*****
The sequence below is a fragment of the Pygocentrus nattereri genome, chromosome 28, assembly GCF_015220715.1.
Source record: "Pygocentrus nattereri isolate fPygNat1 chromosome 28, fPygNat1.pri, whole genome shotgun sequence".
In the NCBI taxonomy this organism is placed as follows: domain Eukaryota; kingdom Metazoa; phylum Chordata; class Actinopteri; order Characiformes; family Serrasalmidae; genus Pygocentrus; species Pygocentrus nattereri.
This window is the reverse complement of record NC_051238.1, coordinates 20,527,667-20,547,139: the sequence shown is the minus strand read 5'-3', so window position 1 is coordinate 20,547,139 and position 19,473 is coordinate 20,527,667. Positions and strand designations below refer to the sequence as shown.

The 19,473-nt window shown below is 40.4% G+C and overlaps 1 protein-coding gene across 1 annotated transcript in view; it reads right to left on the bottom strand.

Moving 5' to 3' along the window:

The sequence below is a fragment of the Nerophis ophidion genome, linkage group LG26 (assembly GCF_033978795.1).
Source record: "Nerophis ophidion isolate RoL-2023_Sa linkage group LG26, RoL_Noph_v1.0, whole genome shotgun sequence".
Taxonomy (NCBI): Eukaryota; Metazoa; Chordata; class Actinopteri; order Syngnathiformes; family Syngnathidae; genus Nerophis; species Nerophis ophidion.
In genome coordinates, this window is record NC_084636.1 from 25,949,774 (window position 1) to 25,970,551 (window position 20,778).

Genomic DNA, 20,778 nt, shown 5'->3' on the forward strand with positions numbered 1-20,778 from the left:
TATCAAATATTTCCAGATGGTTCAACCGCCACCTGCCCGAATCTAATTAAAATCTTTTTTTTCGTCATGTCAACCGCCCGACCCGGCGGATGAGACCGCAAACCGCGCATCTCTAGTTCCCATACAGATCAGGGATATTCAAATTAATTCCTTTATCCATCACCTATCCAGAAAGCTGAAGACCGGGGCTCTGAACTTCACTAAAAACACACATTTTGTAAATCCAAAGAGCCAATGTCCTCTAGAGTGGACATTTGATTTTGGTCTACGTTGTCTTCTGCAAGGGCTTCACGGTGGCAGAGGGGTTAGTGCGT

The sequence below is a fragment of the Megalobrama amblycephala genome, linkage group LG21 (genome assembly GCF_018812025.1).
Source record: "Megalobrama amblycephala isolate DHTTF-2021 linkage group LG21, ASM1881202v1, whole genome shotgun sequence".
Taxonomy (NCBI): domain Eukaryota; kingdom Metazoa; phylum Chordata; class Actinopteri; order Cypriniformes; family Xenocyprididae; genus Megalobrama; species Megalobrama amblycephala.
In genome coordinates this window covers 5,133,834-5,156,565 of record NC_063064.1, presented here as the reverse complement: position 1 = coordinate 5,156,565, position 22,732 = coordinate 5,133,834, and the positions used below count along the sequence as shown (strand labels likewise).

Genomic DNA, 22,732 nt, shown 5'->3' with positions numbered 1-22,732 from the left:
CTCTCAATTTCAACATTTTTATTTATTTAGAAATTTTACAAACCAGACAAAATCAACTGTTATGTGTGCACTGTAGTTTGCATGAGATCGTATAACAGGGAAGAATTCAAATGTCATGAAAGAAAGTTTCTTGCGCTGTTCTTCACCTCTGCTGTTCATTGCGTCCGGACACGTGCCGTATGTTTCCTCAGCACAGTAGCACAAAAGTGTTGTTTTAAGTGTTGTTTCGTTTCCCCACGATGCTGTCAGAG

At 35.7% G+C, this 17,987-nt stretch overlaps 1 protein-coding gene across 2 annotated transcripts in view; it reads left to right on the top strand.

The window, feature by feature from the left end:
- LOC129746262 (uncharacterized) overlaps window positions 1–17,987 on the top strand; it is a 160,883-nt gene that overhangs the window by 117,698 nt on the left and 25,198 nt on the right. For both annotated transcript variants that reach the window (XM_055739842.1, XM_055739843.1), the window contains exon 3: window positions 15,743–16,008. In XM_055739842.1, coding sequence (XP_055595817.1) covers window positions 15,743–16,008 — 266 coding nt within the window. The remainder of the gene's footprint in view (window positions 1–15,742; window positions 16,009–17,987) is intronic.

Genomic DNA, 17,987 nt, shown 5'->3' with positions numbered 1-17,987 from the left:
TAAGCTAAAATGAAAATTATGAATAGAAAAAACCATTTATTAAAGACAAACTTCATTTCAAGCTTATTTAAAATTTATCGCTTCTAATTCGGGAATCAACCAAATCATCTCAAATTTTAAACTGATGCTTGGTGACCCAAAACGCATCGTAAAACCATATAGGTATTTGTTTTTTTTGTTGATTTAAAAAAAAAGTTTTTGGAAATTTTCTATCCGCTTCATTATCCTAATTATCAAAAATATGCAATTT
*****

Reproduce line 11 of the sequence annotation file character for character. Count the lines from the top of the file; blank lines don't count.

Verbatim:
Genomic DNA, 20,778 nt, shown 5'->3' on the forward strand with positions numbered 1-20,778 from the left: